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I think the first A301s were styled "Dolby S/N Stretcher", which I suppose 
is logical. Decca's tape box labels had a tick box for "stretched".



----- Original Message ----- 
From: "Tom Fine" <[log in to unmask]>
To: <[log in to unmask]>
Sent: Tuesday, February 09, 2016 11:49 AM
Subject: Re: [ARSCLIST] Playing reels backwards - separating myth from fact


> Copying Dolby tapes WITHOUT decoding them was definitely the conventional 
> wisdom in studios in the 70 and 80s, as I recall. I think it was Dolby's 
> recommended M.O.
>
> Question - where did the term "stretched" come from in relation to Dolby 
> encoding? What was being "stretched"? Certainly not the average level, 
> because Dolby calibration required closer attention to VU meters (and 
> keeping peaks out of the red zone), if you did it by the book. I always 
> likened that aspect of Dolby NR to typical UK and European disk-cutting, 
> in that a quieter background allowed for lower average levels. Of course 
> with pop/rock records from the early LP days to the mid-60's, there's the 
> issue that UK and European versions often featured longer sides so had to 
> be cut at a lower average level to fit all the real estate. Anyway, 
> though, "stretched"???
>
> -- Tom Fine
>
> ----- Original Message ----- 
> From: "Dave Burnham" <[log in to unmask]>
> To: <[log in to unmask]>
> Sent: Tuesday, February 09, 2016 3:43 AM
> Subject: Re: [ARSCLIST] Playing reels backwards - separating myth from 
> fact
>
>
> Actually back in the Dolby A days I copied many encoded tapes without 
> decoding them. On decoding, the Dolby will address ALL of the hiss 
> regardless of how many generations there are. There will be losses such as 
> cumulative frequency response errors and compounded distortion but those 
> would happen anyway, even if you decoded and encoded for every dub. If you 
> don't decode/encode when you copy, you'll avoid all of the errors 
> introduced by the Dolbys themselves.
>
> db
>
> Sent from my iPhone
>
>> On Feb 9, 2016, at 1:09 AM, Corey Bailey <[log in to unmask]> wrote:
>>
>> I need to remind everyone that I never made a backwards copy of an 
>> encoded (stretched) tape, regardless of the noise reduction employed. I 
>> was there when the "to decode or not decode" controversy was at it's 
>> height. My position was (and still is) to decode the original and 
>> re-encode the copy. Reason: If you make a copy of an encoded tape without 
>> decoding it, the copy will have baked in tape hiss that will ultimately 
>> not be affected by the noise reduction when applied for final playback. 
>> Thus, the copy will be nosier than if you decoded and re-encoded the 
>> copy.
>>
>> Cheers!
>>
>> Corey
>> Corey Bailey Audio Engineering
>> www.baileyzone.net
>>
>>> On 2/8/2016 9:19 PM, Jeff Willens wrote:
>>> Actually, that was the one thing I always heard you could NEVER do with
>>> Dolby encoded tapes -- dub them without decoding them.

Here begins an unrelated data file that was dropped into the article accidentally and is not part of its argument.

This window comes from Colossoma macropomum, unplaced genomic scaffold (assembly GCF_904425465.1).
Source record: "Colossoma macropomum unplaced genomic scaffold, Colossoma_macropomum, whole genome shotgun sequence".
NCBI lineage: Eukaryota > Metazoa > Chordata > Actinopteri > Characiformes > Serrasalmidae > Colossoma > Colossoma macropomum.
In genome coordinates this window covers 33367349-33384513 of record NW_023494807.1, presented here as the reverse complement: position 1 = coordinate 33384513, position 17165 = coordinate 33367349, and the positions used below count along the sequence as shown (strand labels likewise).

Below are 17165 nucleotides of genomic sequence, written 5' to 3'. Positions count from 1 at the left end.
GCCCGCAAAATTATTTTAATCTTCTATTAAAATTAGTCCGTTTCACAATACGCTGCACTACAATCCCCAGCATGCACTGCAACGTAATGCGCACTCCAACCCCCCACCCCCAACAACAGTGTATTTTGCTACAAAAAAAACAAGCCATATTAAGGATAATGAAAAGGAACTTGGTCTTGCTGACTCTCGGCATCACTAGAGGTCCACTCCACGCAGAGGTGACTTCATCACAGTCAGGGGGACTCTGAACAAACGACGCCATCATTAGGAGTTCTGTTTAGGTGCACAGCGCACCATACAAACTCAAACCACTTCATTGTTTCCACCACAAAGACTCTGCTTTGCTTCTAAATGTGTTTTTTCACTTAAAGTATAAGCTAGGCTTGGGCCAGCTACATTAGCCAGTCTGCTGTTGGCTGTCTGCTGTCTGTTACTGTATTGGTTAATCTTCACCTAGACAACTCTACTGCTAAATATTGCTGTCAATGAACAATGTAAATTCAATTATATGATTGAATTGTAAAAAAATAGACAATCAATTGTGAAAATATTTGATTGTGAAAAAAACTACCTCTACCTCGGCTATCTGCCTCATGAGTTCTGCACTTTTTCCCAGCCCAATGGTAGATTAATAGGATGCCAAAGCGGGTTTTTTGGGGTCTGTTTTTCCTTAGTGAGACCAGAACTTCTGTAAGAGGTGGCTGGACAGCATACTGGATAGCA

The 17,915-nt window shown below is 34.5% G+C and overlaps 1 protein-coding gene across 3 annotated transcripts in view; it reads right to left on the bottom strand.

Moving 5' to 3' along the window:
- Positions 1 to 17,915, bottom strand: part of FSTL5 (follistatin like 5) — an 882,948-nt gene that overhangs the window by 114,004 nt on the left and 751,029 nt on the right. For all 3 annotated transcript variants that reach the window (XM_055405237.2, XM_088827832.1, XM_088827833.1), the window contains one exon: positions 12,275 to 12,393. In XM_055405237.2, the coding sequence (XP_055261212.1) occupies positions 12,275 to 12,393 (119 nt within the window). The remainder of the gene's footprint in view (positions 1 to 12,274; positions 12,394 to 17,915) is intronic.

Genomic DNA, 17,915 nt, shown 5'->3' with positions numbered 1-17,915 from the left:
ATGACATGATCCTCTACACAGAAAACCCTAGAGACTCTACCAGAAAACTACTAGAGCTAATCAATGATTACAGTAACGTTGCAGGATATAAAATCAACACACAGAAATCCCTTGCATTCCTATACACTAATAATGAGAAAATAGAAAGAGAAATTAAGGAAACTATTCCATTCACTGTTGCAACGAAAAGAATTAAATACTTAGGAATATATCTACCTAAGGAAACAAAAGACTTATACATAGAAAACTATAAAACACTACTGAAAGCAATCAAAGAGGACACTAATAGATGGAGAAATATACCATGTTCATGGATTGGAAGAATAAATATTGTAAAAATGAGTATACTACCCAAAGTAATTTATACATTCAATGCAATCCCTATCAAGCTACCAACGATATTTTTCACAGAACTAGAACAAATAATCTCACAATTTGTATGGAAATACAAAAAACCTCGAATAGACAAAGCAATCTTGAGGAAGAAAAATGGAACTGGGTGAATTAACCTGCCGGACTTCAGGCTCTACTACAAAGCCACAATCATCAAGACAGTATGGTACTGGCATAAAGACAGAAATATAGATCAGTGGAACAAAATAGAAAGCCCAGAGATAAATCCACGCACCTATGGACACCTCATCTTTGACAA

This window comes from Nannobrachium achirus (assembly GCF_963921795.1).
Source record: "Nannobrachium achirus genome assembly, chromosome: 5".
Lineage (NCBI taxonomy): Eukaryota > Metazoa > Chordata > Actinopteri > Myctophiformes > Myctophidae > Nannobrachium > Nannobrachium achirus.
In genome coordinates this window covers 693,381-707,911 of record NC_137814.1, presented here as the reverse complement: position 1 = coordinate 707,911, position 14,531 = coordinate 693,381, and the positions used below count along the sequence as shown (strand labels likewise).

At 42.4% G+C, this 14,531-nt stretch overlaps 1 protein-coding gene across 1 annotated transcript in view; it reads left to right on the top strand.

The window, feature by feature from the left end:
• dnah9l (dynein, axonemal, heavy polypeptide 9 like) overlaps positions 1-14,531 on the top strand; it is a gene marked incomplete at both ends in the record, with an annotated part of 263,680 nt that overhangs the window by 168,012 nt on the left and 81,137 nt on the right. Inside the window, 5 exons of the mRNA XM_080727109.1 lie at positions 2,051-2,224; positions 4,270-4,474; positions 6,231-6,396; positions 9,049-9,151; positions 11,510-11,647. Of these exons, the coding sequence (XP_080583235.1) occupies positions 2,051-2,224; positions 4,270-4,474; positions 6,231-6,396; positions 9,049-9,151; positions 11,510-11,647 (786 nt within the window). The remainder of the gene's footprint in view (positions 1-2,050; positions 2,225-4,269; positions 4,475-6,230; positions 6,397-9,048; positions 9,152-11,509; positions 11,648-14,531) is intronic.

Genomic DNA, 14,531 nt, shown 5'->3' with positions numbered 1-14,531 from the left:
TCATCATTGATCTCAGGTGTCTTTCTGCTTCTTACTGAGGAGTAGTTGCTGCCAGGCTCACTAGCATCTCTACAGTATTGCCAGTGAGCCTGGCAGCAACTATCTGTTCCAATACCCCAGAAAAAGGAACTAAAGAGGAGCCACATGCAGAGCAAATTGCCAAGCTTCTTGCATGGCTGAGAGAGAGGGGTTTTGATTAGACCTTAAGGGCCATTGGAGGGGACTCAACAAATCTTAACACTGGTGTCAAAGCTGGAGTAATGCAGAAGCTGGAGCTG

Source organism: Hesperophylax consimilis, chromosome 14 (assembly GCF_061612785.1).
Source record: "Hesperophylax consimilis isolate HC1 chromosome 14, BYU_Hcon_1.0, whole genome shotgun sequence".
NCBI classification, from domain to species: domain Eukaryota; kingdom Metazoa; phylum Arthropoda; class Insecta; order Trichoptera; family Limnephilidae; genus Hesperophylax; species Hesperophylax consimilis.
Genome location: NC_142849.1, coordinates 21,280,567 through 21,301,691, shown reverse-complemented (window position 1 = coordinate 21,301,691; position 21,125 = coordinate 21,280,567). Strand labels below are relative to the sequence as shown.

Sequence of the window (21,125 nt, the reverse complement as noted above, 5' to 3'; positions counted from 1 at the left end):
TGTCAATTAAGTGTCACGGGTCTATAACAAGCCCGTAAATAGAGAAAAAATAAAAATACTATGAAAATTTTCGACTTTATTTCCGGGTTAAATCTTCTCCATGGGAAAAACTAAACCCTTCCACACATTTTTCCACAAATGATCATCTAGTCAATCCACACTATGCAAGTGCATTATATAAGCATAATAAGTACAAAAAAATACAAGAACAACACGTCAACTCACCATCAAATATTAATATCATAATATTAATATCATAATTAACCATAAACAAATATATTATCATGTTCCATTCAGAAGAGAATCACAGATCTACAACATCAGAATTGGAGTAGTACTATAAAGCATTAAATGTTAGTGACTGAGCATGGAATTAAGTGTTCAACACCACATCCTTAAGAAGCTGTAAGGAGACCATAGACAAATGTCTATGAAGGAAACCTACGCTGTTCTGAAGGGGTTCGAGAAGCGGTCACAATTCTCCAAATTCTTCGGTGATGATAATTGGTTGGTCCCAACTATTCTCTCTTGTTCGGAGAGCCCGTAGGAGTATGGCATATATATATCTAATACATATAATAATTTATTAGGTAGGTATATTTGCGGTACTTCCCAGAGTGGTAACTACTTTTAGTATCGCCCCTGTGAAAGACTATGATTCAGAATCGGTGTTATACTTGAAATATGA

>>>
>>> I'm going back 15 years or so to remember this, but it is possible I did 
>>> not
>>> decode the Dolby on some of the analog copies I made, probably for test
>>> purposes. As I said, decoding backwards was not my preferred method, but 
>>> no
>>> one seemed bothered by my concerns. I did the dubs per the request of 
>>> the
>>> reissue producer. If there were residual decoding artifacts, I never 
>>> heard
>>> them or heard about them from the others involved.
>>>
>>> On Mon, 8 Feb 2016 21:23:34 -0000, Ted Kendall
>>> <[log in to unmask]>  wrote:
>>>
>>>
>>>> This runs counter to my own experience. Firstly, one great benefit of 
>>>> Dolby
>>>> A was that straight copies of encoded tapes could be made without 
>>>> decoding,
>>>> provided that the reference tones were retained on the copy, so there 
>>>> was no
>>>> need to decode as part of the dubbing process. Secondly, to decode a 
>>>> Dolby A
>>>> tape on reverse play is just plain wrong - the attack and decay
>>>> chracteristics of the system are asymmetrical, so the decoding will be
>>>> wrong, no matter how much you have finessed the other parameters.
>>>>
>>>>
>>>>
>>>>
>>>> ----- Original Message -----
>>>> From: "Jeff Willens"<[log in to unmask]>
>>>> To:<[log in to unmask]>
>>>> Sent: Monday, February 08, 2016 1:22 PM
>>>> Subject: Re: [ARSCLIST] Playing reels backwards - separating myth from 
>>>> fact
>>>>
>>>>
>>>> I should think the net gain depends on the type of music involved. Back 
>>>> at
>>>> Universal, I was asked by a producer to make 1:1 analog copies of album
>>>> masters played in reverse to be sent out for mastering. The thinking 
>>>> was
>>>> exactly as you describe: sharper transients, better bass response and
>>>> definition,etc. Since these were all reggae albums from the 70s and 
>>>> 80s,
>>>> they felt it was worth the effort.
>>>>
>>>> In my own crude testing, I found that, aside from making sure the 
>>>> channels
>>>> were consistent (something one can easily overlook), I also found 
>>>> azimuh to
>>>> be the crucial factor in achieving any success, Many masters were Dolby
>>>> encoded, which gave me much pause, but no one else was concerned about 
>>>> it (I
>>>> figured decoding between the two tape machines was the least of all 
>>>> evils).
>>>>
>>>> Was there a difference? Hard to say. I believe there was a slightly 
>>>> better
>>>> result from  reverse transfer, but nothing drastic. And definitely 
>>>> nothing
>>>> that couldn't be got with skillful use of modern compression and EQ.
>>>> =========================================================================
>>>